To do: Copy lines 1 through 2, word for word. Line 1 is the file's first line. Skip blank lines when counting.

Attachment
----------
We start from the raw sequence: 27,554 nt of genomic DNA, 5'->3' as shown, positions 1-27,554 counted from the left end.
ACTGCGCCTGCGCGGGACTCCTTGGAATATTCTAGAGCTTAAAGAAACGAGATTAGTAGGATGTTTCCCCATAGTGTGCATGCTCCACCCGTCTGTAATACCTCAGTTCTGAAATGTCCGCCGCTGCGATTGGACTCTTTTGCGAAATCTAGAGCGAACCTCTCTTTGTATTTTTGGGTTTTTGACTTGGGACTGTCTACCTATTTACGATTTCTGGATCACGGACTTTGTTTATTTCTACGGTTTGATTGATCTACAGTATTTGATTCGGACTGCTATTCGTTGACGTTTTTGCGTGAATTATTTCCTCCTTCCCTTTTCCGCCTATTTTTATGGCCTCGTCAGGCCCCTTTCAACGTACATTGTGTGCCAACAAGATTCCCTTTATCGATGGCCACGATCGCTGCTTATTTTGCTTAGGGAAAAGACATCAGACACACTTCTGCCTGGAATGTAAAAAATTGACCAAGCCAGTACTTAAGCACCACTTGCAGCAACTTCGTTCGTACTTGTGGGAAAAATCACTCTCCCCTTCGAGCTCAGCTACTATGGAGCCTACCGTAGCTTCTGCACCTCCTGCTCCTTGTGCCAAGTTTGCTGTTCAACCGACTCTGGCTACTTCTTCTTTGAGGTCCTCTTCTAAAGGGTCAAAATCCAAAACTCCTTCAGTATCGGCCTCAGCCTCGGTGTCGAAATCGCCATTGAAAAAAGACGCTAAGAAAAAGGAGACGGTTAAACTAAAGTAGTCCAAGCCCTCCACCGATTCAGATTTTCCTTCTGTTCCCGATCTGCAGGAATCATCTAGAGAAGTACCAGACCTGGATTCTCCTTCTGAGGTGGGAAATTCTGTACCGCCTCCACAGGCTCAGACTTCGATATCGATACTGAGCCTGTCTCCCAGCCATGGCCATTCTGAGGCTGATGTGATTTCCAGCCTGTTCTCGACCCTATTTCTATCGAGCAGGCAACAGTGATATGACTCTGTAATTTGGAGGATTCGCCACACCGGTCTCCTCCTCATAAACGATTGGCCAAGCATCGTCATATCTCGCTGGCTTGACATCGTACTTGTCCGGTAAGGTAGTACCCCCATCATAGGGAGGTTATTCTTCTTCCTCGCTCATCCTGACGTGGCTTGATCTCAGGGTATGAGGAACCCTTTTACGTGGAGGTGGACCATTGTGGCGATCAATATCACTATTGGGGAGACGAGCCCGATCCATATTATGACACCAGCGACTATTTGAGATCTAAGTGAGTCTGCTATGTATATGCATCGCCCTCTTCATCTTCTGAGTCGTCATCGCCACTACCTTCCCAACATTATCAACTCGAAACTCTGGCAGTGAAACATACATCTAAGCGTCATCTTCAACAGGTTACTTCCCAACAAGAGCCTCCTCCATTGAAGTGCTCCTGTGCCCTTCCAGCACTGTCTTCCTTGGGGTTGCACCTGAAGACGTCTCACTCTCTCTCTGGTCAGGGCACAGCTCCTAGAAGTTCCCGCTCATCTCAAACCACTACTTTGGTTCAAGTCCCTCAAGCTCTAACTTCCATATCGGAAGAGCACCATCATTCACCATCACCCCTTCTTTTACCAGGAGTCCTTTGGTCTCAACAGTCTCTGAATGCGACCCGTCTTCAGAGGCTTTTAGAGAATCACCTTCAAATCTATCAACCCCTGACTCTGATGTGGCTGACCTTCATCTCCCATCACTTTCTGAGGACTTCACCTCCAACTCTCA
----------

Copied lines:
We start from the raw sequence: 27,554 nt of genomic DNA, 5'->3' as shown, positions 1-27,554 counted from the left end.
ACTGCGCCTGCGCGGGACTCCTTGGAATATTCTAGAGCTTAAAGAAACGAGATTAGTAGGATGTTTCCCCATAGTGTGCATGCTCCACCCGTCTGTAATACCTCAGTTCTGAAATGTCCGCCGCTGCGATTGGACTCTTTTGCGAAATCTAGAGCGAACCTCTCTTTGTATTTTTGGGTTTTTGACTTGGGACTGTCTACCTATTTACGATTTCTGGATCACGGACTTTGTTTATTTCTACGGTTTGATTGATCTACAGTATTTGATTCGGACTGCTATTCGTTGACGTTTTTGCGTGAATTATTTCCTCCTTCCCTTTTCCGCCTATTTTTATGGCCTCGTCAGGCCCCTTTCAACGTACATTGTGTGCCAACAAGATTCCCTTTATCGATGGCCACGATCGCTGCTTATTTTGCTTAGGGAAAAGACATCAGACACACTTCTGCCTGGAATGTAAAAAATTGACCAAGCCAGTACTTAAGCACCACTTGCAGCAACTTCGTTCGTACTTGTGGGAAAAATCACTCTCCCCTTCGAGCTCAGCTACTATGGAGCCTACCGTAGCTTCTGCACCTCCTGCTCCTTGTGCCAAGTTTGCTGTTCAACCGACTCTGGCTACTTCTTCTTTGAGGTCCTCTTCTAAAGGGTCAAAATCCAAAACTCCTTCAGTATCGGCCTCAGCCTCGGTGTCGAAATCGCCATTGAAAAAAGACGCTAAGAAAAAGGAGACGGTTAAACTAAAGTAGTCCAAGCCCTCCACCGATTCAGATTTTCCTTCTGTTCCCGATCTGCAGGAATCATCTAGAGAAGTACCAGACCTGGATTCTCCTTCTGAGGTGGGAAATTCTGTACCGCCTCCACAGGCTCAGACTTCGATATCGATACTGAGCCTGTCTCCCAGCCATGGCCATTCTGAGGCTGATGTGATTTCCAGCCTGTTCTCGACCCTATTTCTATCGAGCAGGCAACAGTGATATGACTCTGTAATTTGGAGGATTCGCCACACCGGTCTCCTCCTCATAAACGATTGGCCAAGCATCGTCATATCTCGCTGGCTTGACATCGTACTTGTCCGGTAAGGTAGTACCCCCATCATAGGGAGGTTATTCTTCTTCCTCGCTCATCCTGACGTGGCTTGATCTCAGGGTATGAGGAACCCTTTTACGTGGAGGTGGACCATTGTGGCGATCAATATCACTATTGGGGAGACGAGCCCGATCCATATTATGACACCAGCGACTATTTGAGATCTAAGTGAGTCTGCTATGTATATGCATCGCCCTCTTCATCTTCTGAGTCGTCATCGCCACTACCTTCCCAACATTATCAACTCGAAACTCTGGCAGTGAAACATACATCTAAGCGTCATCTTCAACAGGTTACTTCCCAACAAGAGCCTCCTCCATTGAAGTGCTCCTGTGCCCTTCCAGCACTGTCTTCCTTGGGGTTGCACCTGAAGACGTCTCACTCTCTCTCTGGTCAGGGCACAGCTCCTAGAAGTTCCCGCTCATCTCAAACCACTACTTTGGTTCAAGTCCCTCAAGCTCTAACTTCCATATCGGAAGAGCACCATCATTCACCATCACCCCTTCTTTTACCAGGAGTCCTTTGGTCTCAACAGTCTCTGAATGCGACCCGTCTTCAGAGGCTTTTAGAGAATCACCTTCAAATCTATCAACCCCTGACTCTGATGTGGCTGACCTTCATCTCCCATCACTTTCTGAGGACTTCACCTCCAACTCTCA